The second set of case studies includes American policies towards Guatemala, Iran, and South Vietnam. These countries are included to illustrate that while democracy promotion was an integral part of modernization, the desire for security and stability often triumphed. In each case, the United States backed repressive governments in the hopes that they could produce quick economic growth. South Vietnam and Iran are intriguing studies. South Vietnam demonstrated what the consequences of failed modernization could be. When U.S. policies did not produce rapid growth, and conditions in Vietnam deteriorated to the point that a communist victory seemed likely, American forces intervened on a large-scale. In Iran, Mohammad Reza Pahlavi brought stability and economic growth, though mostly for those in the upper echelons of Iranian society. The overthrow of Pahlavi in 1979 illustrated the futility and short-sightedness of American policy. Latham argues that failures in Vietnam and Iran left a gaping wound, he writes that “where liberal defenders had described modernization as a way to comprehend the course of universal social change, promote development, and ensure security, critics on both the left and the right would attack its intellectual fallacies as well as its longer-run effects” (153).
While reaching its zenith in the mid-1960s, a decade later modernization was completely reconfigured. Latham views this as occurring due to the broader failures of American liberalism and the rise of neoliberal economic thought. Modernization always held a firm connection to liberal ideas on the ability of government to produce positive change. The American crises of the early 1970s, both foreign and domestic, led many to question the central tenets of post-war liberal thought. Moreover, neoliberal “arguments about the virtues of market capitalism ultimately triumphed in the late 1970s and early 1980s” (158). In Latham’s argument, during the 1980s, rather than focusing on nation-building and large-scale development programs, the United States hoped to blend local military forces with neoliberal ideologies to counter communist advances. A peculiar omission from this discussion on the U.S. embrace of military leaders is Chile and Augusto Pinochet. A repressive military ruler, Pinochet embraced neoliberal economics. It would seem that U.S. support of Pinochet’s Chile would fit into Latham’s framework, yet the country or its leader never receives mention.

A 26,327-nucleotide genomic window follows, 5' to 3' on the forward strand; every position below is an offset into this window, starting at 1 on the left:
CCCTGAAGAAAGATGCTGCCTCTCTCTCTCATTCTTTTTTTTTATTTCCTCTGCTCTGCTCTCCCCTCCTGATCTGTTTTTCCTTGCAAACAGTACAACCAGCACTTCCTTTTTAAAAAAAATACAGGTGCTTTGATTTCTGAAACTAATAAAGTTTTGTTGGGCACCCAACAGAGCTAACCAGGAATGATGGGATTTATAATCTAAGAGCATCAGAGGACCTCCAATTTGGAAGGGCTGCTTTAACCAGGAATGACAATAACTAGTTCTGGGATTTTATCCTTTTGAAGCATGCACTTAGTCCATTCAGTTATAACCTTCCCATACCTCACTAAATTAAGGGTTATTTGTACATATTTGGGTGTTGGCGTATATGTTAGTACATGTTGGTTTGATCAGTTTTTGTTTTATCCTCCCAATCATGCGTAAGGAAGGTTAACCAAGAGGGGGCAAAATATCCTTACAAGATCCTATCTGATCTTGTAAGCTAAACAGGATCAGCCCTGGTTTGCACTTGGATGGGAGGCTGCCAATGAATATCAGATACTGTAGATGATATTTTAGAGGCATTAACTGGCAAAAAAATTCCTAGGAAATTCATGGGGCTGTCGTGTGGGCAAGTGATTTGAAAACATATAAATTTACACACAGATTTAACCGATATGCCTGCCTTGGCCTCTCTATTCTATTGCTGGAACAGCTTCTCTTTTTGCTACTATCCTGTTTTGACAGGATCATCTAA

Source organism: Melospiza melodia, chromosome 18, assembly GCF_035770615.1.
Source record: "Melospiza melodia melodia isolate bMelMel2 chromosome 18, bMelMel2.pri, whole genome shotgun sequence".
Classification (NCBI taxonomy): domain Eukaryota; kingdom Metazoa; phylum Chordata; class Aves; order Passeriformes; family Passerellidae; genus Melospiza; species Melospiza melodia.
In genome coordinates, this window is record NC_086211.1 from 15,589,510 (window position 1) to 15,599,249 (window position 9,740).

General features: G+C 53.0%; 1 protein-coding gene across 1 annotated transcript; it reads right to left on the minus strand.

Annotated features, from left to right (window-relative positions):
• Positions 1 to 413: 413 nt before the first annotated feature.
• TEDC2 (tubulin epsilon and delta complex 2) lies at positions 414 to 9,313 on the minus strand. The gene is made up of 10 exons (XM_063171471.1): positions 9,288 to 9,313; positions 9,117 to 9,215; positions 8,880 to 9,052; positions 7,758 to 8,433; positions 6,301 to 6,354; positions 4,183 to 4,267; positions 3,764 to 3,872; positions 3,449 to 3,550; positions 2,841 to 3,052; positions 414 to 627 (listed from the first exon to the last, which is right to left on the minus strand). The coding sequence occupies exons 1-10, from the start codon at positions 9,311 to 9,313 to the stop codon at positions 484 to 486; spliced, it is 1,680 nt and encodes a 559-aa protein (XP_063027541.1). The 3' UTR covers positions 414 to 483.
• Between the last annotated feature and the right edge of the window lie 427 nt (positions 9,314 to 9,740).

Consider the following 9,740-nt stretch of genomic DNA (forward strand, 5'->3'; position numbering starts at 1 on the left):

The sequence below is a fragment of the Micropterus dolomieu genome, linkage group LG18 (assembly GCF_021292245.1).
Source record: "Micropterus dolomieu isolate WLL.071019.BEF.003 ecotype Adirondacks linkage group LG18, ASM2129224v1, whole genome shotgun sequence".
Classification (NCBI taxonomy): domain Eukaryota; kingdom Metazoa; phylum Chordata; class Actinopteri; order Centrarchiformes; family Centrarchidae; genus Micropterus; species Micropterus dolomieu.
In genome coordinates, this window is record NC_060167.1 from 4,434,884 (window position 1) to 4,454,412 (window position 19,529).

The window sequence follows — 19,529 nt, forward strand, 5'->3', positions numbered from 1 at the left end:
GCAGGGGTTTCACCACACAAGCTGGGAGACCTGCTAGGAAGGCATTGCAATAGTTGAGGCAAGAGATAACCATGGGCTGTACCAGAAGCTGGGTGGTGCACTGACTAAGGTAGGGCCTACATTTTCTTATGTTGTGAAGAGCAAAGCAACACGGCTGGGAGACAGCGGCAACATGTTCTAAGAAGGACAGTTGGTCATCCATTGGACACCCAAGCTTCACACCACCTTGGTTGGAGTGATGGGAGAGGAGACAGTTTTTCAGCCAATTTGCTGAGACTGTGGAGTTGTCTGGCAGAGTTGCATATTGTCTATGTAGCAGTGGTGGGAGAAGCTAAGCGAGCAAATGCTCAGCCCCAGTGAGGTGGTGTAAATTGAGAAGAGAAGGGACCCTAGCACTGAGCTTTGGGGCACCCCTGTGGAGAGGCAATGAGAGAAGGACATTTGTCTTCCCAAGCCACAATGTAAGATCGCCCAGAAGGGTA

The final chapter of this work deals with more contemporary issues, which may make some historians cringe, though Latham handles the material in an impressive manner. Although modernization and development decreased as viable policy options during the 1970s, the recent past has witnessed their resurgence. Latham writes that “in the post-Cold War era, and especially after September 11, 2001, many of modernization’s essential elements rose dramatically from the grave” (187). While conceding that nation-building is once again on the rise, Latham laments American policymakers and their continued simplistic assumptions on the United States’ ability to accelerate the development process in other nations. Instead, he argues in favor of policies that empower locals and holds people accountable. He contends that “the process will be a long and difficult one, marked less by ‘take-offs’ than by incremental gains and periodic setbacks” (216).
Ultimately, Michael Latham has produced a work that should be applauded. Incorporating political, diplomatic, and intellectual histories makes this book appealing to many. His argument that modernization and development were central tools of American foreign policy during the Cold War is accurate. Moreover, his interpretation that American policymakers often understood little about the complex realities that existed in the Third World is sound, while at the same time alarming. All in all, this is an impressive work that will not only benefit students, but also policymakers in Washington.
 Michael E. Latham, Modernization as Ideology: Social Science and “Nation-Building” in the Kennedy Era (Chapel Hill: University of North Carolina Press, 2000).
 Other prominent works include: Nils Gilman, Mandarins of the Future: Modernization Theory in Cold War America (Baltimore: Johns Hopkins University Press, 2003); David Ekbladh, The Great American Mission: Modernization and the Construction of an American World Order (Princeton, NJ: Princeton University Press, 2010).